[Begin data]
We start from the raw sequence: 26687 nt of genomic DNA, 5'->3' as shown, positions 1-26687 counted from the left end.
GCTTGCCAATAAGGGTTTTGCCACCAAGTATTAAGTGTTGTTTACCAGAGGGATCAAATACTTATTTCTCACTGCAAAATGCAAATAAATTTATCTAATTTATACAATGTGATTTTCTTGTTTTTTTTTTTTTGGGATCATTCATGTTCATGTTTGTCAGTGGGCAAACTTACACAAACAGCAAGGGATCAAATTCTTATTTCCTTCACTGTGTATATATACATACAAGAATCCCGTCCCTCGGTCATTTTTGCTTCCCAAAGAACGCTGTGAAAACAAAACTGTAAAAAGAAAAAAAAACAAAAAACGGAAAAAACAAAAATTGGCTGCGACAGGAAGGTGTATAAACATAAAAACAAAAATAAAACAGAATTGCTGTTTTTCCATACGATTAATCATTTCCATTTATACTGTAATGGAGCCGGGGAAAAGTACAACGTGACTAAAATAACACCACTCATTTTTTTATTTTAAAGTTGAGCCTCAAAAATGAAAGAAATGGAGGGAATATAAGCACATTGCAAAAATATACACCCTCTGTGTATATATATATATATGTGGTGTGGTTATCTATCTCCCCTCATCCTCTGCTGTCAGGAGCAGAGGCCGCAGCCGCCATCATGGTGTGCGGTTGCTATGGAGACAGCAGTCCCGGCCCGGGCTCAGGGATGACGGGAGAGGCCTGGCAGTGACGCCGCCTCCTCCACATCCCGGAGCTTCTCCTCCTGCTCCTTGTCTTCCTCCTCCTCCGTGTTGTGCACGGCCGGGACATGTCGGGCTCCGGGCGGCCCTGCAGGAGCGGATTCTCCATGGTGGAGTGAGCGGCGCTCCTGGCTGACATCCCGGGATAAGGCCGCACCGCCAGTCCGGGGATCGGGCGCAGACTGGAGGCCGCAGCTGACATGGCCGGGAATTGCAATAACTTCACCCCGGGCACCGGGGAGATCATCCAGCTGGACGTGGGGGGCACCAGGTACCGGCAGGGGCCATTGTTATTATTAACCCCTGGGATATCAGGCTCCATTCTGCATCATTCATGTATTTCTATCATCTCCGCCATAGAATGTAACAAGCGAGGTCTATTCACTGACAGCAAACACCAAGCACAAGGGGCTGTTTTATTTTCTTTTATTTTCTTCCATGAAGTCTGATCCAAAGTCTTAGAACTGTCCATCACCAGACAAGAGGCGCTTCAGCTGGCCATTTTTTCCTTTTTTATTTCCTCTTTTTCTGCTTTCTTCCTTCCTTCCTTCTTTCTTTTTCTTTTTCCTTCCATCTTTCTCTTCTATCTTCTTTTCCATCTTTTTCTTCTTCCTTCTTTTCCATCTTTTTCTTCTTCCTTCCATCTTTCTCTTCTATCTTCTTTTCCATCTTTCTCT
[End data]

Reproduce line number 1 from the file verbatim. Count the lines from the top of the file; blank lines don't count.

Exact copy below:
We start from the raw sequence: 26687 nt of genomic DNA, 5'->3' as shown, positions 1-26687 counted from the left end.